The Department of Conservation spent more than $100,000 sending staff overseas to learn a firefighting skill they don't even use here — and it plans to send them again.
As many as 47 staff are understood to have crossed the Tasman to learn how to conduct controlled burn-offs. DoC does not use the technique here and one staff member who went on the trips admitted the group didn't "really do much fire stuff".
Details of the trips are revealed in documents obtained under the Official Information Act.
They include an internal DoC email which discussed what "excuse" the department could use for sending staff on the trips.
Senior official Damian Coutts wrote the trips cost the taxpayer "substantially" and admitted it would be difficult to sustain them in future. He said "experience" and NZ Qualifications Authority unit standards were plausible excuses for taking the trips.
Another document suggested the training could provide benefits to New Zealand in the event of a catastrophic major fire.
Coutts also wrote that the training was relevant as the department was often asked to provide firefighters for "extreme fire environments" to Australia, Canada and the US
However, Taxpayers' Union executive director Jordan Williams called the trips a "controlled-burning of taxpayers' hard-earned money".
"This was an excuse for a junket, not training that furthers New Zealand's conservation. They might as well have learned the didgeridoo."
The two trips cost Kiwi taxpayers at least $105,791 and Australia's Government covered additional costs. The deployments were organised in 2012 and again this year. It's understood there were 25 staff on the first trip and 22 on the second.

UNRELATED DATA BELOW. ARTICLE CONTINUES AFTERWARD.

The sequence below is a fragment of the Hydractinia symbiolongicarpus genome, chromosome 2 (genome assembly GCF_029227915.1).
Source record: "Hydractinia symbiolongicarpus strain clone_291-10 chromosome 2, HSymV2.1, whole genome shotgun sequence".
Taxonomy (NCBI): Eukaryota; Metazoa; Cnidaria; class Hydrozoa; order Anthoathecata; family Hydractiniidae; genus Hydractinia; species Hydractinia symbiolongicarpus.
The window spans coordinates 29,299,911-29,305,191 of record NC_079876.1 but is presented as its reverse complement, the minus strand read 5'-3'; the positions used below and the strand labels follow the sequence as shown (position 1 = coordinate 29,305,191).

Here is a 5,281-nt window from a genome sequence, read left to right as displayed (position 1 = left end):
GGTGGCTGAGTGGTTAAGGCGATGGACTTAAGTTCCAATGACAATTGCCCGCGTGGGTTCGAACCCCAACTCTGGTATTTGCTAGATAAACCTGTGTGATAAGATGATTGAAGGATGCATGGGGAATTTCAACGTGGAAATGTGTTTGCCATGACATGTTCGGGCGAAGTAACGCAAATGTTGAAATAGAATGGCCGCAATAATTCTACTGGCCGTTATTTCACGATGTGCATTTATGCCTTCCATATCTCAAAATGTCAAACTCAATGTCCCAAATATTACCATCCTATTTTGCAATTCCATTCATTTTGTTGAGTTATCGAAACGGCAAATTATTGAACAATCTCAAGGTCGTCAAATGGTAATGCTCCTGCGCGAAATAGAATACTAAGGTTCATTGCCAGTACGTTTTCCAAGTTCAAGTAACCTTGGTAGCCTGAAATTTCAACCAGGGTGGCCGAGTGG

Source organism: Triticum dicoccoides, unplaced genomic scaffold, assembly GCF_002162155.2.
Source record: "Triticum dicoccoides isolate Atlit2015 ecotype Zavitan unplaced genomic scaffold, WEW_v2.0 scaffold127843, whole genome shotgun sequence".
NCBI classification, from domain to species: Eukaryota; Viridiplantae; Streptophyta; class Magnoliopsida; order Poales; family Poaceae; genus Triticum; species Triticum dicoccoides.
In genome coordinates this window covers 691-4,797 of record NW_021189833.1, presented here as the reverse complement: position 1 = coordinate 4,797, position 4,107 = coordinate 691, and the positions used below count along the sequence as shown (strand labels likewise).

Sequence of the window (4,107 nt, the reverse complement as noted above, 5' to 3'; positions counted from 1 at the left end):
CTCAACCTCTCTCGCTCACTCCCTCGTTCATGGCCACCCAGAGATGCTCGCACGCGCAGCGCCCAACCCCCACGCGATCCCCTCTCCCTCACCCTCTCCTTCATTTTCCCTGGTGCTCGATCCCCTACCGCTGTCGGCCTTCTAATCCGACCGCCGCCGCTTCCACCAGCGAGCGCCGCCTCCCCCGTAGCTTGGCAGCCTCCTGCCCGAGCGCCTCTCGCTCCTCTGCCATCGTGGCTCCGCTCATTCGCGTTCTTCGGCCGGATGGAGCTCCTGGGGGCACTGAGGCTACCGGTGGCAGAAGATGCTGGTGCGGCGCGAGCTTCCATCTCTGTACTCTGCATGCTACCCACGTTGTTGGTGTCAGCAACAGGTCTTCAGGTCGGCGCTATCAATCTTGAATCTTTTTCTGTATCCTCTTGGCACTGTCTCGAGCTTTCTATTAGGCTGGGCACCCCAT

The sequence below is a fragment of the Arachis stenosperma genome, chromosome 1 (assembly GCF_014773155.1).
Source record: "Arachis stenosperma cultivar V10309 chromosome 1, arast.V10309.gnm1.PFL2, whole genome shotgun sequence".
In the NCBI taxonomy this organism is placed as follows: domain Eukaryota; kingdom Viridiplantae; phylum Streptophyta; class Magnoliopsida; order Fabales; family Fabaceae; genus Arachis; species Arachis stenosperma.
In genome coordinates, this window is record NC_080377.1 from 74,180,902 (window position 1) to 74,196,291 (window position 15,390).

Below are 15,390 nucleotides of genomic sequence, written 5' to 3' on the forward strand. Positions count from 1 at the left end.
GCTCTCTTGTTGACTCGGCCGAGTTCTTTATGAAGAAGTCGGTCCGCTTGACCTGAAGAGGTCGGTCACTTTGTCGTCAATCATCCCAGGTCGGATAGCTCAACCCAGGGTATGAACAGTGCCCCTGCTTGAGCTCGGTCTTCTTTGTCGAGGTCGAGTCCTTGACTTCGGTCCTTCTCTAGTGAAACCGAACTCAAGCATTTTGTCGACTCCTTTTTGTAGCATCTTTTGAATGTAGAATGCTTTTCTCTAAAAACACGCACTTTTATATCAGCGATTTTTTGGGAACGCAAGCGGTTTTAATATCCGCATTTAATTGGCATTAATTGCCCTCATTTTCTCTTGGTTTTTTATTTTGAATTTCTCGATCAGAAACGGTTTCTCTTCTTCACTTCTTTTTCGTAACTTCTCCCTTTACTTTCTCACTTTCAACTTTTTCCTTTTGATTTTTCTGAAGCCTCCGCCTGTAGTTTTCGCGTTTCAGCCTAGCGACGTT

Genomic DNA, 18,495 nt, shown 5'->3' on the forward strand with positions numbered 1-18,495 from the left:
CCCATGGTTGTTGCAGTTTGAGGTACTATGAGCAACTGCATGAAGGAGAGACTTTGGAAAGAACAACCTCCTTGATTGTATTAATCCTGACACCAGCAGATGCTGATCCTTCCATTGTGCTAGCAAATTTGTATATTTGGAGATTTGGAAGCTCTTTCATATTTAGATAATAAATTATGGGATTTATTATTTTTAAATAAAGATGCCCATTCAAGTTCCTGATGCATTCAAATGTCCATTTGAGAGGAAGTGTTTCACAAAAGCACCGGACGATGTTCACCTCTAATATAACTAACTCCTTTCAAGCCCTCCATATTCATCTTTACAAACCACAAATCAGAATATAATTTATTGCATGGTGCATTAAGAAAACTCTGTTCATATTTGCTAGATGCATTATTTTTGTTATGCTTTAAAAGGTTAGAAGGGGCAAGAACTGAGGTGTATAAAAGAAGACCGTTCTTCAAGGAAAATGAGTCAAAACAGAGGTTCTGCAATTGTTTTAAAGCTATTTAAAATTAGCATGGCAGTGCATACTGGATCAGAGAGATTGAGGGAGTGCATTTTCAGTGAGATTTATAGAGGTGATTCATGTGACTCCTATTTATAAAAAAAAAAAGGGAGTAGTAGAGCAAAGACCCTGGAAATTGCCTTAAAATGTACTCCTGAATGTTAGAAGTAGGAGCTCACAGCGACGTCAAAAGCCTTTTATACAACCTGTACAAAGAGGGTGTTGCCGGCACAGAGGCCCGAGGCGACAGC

Despite the opposition — and Coutts' prediction of future difficulties organising the trips — a DoC spokesman told the Herald on Sunday that another trip was on the cards and March or April were the preferred months for burn-off activities.
"So it's likely that it will happen then and we're expecting to participate in that one, yes, if the Australians are willing to have us," he said.
Williams expressed shock "that DoC is even considering more trips to learn a practice that is of absolutely no use in New Zealand". DoC appear to justify the trips to Australia on the basis that their staff enjoy them, he said.
"It's not clear what New Zealand taxpayers received for the spending. At best, Australia got cheap labour to assist with their fire management."
The information emerges just days after DoC was slammed for spending $6,300 on a "PR stunt" after flying three ministers, a TV crew and photographer to the West Coast for a photo opportunity.
It followed an announcement the Government planned to pass a law allowing the recovery of high-value native timber blown over in Cyclone Ita two months ago.
Conservation Minister Nick Smith would not comment on the fire spending.